A horse is in true collection when it is able to transfer it’s weight sufficiently to it’s hind quarters whilst staying in balance and self carriage. This enables the horse to increase the flexion of his hind legs and lift his neck. The higher the poll whilst remaining round and over the back ,the more degree of collection is achieved. The rider will feel like the horses shoulders lift as the horse ‘sits’ ,creating a soft connection in the rein whereby the rider can give away the reins completely and the horse remains in a frame, otherwise known as self carriage.
Horses are born and move naturally with more weight on their front legs than hinds. Therefore with gymnastic training the rider needs to develop the muscles over the back, top line and hind quarters ,to enable the horse to transfer more of it’s weight to the rear in order to balance the weight over it’s entire body. This done over time, ensures the horse is strong enough to do the higher dressage movements. Hopefully ensuring a long and sound life for the horse.
It takes years to develop a horses strength required to do moves like pirouettes, passage and piaffe. On average between five and eight years of constant training with a good rider. In order to build muscle, one needs to load the muscle a little more each day. By loading the muscles, you cause damaged muscles fibres. The body then repairs the muscles by fusing muscle fibres which increase in thickness and number to create muscle growth. So exercise with rest periods is the key!
I like to vary my horses work not only for their physical benefit but also mental. My horses do on average three days a week arena work, with one or two days riding out down roads, the beach or a lunge.
They have some sort of exercise five days a week with one to two rest days. It is important to consider weather conditions and work load when deciding what activity the horse needs the following day.Whenever possible, especially on rest days, the horse gets time out in the paddock to stretch his own legs.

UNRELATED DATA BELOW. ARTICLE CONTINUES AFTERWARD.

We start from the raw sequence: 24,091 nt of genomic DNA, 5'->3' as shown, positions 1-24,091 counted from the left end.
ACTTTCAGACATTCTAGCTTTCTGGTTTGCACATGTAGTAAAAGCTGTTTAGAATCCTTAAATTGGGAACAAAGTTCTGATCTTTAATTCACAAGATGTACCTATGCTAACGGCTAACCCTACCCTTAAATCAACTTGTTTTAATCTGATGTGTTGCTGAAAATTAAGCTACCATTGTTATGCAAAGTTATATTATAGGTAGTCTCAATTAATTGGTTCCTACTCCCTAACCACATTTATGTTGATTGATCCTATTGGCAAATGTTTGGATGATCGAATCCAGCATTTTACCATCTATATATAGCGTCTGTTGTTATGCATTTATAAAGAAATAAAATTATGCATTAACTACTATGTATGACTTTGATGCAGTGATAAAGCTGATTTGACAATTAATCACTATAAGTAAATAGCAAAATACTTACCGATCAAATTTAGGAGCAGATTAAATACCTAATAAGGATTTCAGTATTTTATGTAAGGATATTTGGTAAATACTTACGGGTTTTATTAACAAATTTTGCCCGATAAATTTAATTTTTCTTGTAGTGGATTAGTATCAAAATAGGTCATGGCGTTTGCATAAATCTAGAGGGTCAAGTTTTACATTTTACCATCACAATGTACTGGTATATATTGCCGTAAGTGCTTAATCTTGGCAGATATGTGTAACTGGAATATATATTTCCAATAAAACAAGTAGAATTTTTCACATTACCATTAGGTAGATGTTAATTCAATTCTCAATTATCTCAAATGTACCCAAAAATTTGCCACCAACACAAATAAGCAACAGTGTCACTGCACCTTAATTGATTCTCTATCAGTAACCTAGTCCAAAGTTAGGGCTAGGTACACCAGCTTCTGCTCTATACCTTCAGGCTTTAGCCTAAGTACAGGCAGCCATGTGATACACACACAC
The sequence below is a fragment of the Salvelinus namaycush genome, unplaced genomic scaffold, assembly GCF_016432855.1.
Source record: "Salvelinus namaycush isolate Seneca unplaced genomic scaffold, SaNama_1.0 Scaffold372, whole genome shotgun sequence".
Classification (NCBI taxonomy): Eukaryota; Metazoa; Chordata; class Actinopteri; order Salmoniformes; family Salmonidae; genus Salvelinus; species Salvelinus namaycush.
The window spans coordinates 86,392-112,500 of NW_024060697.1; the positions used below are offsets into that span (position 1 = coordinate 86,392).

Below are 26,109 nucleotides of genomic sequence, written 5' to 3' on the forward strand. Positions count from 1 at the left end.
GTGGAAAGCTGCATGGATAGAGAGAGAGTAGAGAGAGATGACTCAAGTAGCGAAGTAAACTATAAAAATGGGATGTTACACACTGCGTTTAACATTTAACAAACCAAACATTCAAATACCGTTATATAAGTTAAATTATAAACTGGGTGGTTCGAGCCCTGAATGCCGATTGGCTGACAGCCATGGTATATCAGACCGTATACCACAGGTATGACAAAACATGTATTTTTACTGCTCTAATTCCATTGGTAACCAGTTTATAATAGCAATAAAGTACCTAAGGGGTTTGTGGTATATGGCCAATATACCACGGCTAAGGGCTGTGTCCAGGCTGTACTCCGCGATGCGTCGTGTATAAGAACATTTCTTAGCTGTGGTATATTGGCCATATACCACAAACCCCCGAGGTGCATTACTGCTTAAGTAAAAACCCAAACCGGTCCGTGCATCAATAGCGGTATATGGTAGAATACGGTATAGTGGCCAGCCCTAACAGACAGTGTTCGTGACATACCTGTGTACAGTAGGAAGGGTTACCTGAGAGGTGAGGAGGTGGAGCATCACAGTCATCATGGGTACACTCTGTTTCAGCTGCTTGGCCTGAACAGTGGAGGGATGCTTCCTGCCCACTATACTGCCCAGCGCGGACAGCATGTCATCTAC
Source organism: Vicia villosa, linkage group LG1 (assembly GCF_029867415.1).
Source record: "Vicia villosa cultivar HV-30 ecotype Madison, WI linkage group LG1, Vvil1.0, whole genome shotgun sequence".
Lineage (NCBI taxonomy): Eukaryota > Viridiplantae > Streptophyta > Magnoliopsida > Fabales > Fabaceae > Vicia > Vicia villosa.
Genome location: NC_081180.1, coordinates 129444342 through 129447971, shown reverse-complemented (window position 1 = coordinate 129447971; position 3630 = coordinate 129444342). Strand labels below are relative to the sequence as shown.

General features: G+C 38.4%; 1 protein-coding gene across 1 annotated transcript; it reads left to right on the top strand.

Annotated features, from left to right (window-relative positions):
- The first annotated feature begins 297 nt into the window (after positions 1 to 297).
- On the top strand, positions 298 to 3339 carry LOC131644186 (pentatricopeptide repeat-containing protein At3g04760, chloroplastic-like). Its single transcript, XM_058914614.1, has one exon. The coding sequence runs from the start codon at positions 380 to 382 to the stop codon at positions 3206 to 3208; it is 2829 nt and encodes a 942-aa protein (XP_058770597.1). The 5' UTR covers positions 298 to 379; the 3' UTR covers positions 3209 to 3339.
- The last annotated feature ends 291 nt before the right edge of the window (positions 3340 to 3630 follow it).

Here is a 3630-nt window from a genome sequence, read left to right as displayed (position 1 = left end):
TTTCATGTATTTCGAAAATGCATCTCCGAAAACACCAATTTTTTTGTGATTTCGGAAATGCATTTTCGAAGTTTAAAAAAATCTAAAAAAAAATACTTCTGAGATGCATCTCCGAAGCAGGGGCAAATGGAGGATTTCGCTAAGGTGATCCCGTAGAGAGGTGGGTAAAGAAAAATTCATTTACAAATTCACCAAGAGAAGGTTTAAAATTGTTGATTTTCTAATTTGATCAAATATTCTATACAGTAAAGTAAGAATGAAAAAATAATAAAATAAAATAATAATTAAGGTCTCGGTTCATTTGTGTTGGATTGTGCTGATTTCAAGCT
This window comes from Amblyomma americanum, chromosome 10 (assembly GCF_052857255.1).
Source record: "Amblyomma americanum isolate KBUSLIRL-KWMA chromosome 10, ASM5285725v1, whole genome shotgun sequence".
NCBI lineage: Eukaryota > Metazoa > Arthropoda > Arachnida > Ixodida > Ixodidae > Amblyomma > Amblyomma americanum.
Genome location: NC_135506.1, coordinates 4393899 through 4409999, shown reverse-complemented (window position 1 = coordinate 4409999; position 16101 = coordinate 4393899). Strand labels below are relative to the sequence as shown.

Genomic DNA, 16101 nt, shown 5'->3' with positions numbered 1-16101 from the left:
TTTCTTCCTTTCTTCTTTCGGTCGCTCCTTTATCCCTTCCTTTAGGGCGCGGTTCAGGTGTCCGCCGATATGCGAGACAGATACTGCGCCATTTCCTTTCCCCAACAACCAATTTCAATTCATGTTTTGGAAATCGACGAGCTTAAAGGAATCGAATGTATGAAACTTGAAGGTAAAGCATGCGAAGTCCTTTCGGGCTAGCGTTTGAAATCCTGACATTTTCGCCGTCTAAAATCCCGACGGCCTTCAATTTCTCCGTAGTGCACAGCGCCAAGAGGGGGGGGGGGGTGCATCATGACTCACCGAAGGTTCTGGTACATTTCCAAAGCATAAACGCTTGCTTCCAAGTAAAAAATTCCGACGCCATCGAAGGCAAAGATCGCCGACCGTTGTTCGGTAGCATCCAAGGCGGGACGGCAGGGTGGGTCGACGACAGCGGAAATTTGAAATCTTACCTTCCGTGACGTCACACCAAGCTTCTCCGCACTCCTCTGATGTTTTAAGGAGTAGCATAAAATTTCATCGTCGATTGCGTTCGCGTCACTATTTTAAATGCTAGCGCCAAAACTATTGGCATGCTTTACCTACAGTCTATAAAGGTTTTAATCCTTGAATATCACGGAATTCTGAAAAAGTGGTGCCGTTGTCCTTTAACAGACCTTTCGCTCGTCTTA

The longest spell I like to give my horses is a maximum of four weeks. As after three weeks muscle starts to diminish. Muscle does however have “memory”. This means when a horse has reached a certain type of fitness previously , it is in fact easier to bring it’s fitness level back and at a faster rate than it’s initial training program. Sometimes due to the rider or horses injuries ,spelling time is significantly longer than we had previously planned. If the horse has spelled for a long period of time, you need to start slow but can increase after the initial six weeks. You’ll find the muscle comes back quiet quickly if correct work is done.
It is crucial both physically and mentally that we start the horse stretching “long and low” in warm ups and cool downs in order to warm up the muscles and keep relaxation. Just like human athletes doing stretches before a race. Riding a horse ’round’ will build correct top line which is all important to achieving collection. Without the correct muscle tone a horse can’t collect sufficiently to do the job and or break down with injury. What we ask a
horse to do is unnatural. Carrying a rider and performing all these movements can take its toll if the preparation isn’t there.
Collection is achieved by the rider being able to influence every part of the horses body. The awareness of where all the legs are and the ability to change the horses outline and flexion. During dressage training we train this by altering the stretch down and bringing up of the frame, lateral work to position the horses shoulders and hind quarters and by shortening and lengthening the steps within the paces.
It is not achieved by pulling or kicking. It’s all from the Body!!
When you look at the progression of dressage tests through the levels you can see a clear progression of exercises that train the horse towards the collection needed for the Grand Prix. It takes a good rider to have the feel and timing to attain such a level. As well as a lot of commitment and dedication as collection doesn’t just happen by accident.